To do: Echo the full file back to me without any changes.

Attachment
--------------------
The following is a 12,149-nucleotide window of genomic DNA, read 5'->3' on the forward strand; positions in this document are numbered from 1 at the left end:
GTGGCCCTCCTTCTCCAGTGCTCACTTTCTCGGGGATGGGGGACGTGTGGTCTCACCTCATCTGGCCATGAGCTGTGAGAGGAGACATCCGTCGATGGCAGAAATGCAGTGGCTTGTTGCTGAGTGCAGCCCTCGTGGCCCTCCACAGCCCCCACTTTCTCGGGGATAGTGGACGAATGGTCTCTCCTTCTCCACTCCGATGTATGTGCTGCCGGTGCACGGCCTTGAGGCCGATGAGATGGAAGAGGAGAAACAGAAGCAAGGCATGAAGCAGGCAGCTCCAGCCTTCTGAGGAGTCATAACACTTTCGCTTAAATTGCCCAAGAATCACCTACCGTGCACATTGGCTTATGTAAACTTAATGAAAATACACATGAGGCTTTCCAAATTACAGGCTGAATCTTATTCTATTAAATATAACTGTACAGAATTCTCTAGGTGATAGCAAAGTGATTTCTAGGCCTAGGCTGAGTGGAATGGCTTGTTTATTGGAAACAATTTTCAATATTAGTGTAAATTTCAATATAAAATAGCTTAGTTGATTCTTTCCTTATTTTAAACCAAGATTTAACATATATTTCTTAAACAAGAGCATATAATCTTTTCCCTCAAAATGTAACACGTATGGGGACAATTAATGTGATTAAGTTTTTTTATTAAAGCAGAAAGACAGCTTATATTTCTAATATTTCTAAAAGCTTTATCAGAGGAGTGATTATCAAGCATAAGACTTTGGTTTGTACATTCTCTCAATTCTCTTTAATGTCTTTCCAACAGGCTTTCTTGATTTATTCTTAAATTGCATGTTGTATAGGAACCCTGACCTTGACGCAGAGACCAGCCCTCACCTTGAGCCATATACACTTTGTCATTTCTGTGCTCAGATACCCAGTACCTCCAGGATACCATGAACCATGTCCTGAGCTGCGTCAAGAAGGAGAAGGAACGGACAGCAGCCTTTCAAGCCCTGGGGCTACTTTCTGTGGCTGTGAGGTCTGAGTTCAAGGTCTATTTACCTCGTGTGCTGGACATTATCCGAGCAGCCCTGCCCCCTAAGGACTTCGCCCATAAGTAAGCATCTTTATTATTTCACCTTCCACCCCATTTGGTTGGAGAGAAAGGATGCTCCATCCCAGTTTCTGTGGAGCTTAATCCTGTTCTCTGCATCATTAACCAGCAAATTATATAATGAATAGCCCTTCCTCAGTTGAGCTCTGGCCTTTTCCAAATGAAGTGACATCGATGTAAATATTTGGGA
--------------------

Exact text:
The following is a 12,149-nucleotide window of genomic DNA, read 5'->3' on the forward strand; positions in this document are numbered from 1 at the left end:
GTGGCCCTCCTTCTCCAGTGCTCACTTTCTCGGGGATGGGGGACGTGTGGTCTCACCTCATCTGGCCATGAGCTGTGAGAGGAGACATCCGTCGATGGCAGAAATGCAGTGGCTTGTTGCTGAGTGCAGCCCTCGTGGCCCTCCACAGCCCCCACTTTCTCGGGGATAGTGGACGAATGGTCTCTCCTTCTCCACTCCGATGTATGTGCTGCCGGTGCACGGCCTTGAGGCCGATGAGATGGAAGAGGAGAAACAGAAGCAAGGCATGAAGCAGGCAGCTCCAGCCTTCTGAGGAGTCATAACACTTTCGCTTAAATTGCCCAAGAATCACCTACCGTGCACATTGGCTTATGTAAACTTAATGAAAATACACATGAGGCTTTCCAAATTACAGGCTGAATCTTATTCTATTAAATATAACTGTACAGAATTCTCTAGGTGATAGCAAAGTGATTTCTAGGCCTAGGCTGAGTGGAATGGCTTGTTTATTGGAAACAATTTTCAATATTAGTGTAAATTTCAATATAAAATAGCTTAGTTGATTCTTTCCTTATTTTAAACCAAGATTTAACATATATTTCTTAAACAAGAGCATATAATCTTTTCCCTCAAAATGTAACACGTATGGGGACAATTAATGTGATTAAGTTTTTTTATTAAAGCAGAAAGACAGCTTATATTTCTAATATTTCTAAAAGCTTTATCAGAGGAGTGATTATCAAGCATAAGACTTTGGTTTGTACATTCTCTCAATTCTCTTTAATGTCTTTCCAACAGGCTTTCTTGATTTATTCTTAAATTGCATGTTGTATAGGAACCCTGACCTTGACGCAGAGACCAGCCCTCACCTTGAGCCATATACACTTTGTCATTTCTGTGCTCAGATACCCAGTACCTCCAGGATACCATGAACCATGTCCTGAGCTGCGTCAAGAAGGAGAAGGAACGGACAGCAGCCTTTCAAGCCCTGGGGCTACTTTCTGTGGCTGTGAGGTCTGAGTTCAAGGTCTATTTACCTCGTGTGCTGGACATTATCCGAGCAGCCCTGCCCCCTAAGGACTTCGCCCATAAGTAAGCATCTTTATTATTTCACCTTCCACCCCATTTGGTTGGAGAGAAAGGATGCTCCATCCCAGTTTCTGTGGAGCTTAATCCTGTTCTCTGCATCATTAACCAGCAAATTATATAATGAATAGCCCTTCCTCAGTTGAGCTCTGGCCTTTTCCAAATGAAGTGACATCGATGTAAATATTTGGGA